Stakeholders in Nigeria’s midstream and downstream sectors have urged the Federal Government to address key challenges and outline strategies for a sustainable future in the petroleum downstream sector.
The appeal was made during a virtual online workshop with the theme “Deregulation of the Nigerian downstream sector: The day after,” organized by the Nigerian Petroleum Downstream Industry in collaboration with the African Refiners and Distributors Association, ARDA, held in Lagos.
The Authority Chief Executive, Nigerian Midstream and Downstream Petroleum Regulatory, NMDPRA, Farouk Ahmed, set the tone for the workshop with a goodwill message stating that the Authority shall allow free market pricing once the sector was fully deregulated.
The Executive Director, DSSRI NMDPRA, Ogbugo Ukoha and the Director, Policy Coordination, NPA Ghana were on hand to give insights on the role of the regulator in pricing, safe operation and enforcement in their presentations at the workshop whilst the Managing Director, CITAC Africa, Gary Still touched on market liberalization or elimination of subsidies.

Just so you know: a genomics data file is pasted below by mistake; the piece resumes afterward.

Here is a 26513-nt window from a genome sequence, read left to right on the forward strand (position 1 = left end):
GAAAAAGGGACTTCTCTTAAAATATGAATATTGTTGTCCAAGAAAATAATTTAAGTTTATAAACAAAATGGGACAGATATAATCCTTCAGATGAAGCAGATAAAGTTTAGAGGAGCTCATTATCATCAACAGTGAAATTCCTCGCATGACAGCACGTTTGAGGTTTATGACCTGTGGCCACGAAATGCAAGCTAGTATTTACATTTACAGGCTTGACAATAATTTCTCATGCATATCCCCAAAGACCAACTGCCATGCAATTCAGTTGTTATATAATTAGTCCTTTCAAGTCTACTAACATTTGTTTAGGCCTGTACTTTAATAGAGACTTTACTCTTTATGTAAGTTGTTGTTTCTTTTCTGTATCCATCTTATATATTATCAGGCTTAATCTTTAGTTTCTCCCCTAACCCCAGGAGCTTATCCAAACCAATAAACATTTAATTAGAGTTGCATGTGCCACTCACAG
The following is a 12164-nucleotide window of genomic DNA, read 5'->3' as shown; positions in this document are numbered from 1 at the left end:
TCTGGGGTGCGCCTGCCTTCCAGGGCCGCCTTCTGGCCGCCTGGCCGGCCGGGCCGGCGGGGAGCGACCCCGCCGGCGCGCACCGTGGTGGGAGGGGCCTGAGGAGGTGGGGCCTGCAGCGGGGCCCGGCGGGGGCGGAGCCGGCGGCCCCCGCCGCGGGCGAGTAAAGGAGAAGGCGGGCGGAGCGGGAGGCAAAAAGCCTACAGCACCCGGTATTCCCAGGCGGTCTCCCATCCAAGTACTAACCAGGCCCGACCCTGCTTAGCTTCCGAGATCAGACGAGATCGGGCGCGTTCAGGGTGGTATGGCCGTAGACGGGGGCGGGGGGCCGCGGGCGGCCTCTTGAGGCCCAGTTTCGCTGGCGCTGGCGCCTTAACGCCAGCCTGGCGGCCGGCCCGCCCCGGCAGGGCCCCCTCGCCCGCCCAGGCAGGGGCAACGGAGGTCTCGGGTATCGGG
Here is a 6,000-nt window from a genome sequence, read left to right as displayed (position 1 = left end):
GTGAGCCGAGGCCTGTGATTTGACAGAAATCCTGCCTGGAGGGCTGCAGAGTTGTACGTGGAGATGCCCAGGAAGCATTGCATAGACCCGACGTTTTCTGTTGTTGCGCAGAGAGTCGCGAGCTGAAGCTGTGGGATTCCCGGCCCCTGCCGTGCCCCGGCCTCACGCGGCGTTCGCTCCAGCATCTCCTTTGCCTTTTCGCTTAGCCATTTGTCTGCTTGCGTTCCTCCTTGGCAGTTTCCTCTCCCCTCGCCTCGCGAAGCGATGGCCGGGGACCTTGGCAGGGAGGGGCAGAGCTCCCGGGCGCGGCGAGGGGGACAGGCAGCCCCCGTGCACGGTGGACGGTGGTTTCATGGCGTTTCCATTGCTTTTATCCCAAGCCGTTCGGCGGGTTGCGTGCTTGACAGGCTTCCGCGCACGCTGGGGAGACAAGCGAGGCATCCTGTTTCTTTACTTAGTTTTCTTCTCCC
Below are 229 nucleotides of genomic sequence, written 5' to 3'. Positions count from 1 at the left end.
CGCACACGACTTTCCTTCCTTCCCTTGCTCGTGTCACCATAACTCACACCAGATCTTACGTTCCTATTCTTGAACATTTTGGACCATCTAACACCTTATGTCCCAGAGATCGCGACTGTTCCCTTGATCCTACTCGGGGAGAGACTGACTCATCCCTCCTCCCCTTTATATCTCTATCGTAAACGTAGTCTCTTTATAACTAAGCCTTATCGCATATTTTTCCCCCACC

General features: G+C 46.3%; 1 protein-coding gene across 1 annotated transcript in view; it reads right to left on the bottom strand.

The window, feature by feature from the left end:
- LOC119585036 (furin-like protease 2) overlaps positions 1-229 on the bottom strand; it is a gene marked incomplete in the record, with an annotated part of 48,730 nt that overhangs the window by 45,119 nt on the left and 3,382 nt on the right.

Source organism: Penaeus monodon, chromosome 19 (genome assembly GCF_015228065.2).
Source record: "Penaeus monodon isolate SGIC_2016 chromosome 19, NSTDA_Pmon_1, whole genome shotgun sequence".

The ES, ARDA, Anibor Kragha shed light on products specifications – ARDA roadmap, regional initiatives (AU / ECOWAS).
DAPPMAN, IPMAN, PETROAN, NARTO and MOMAN shared their perspectives on risk management, best practices, and market expectations
The National President of the Nigerian Association of Road Transport Owners, NARTO, Lawal Yusuf Othman, in his presentation, warned that the full deregulation of the downstream sector and complete removal of petrol subsidy will introduce a mix of opportunities and challenges into the operating environment.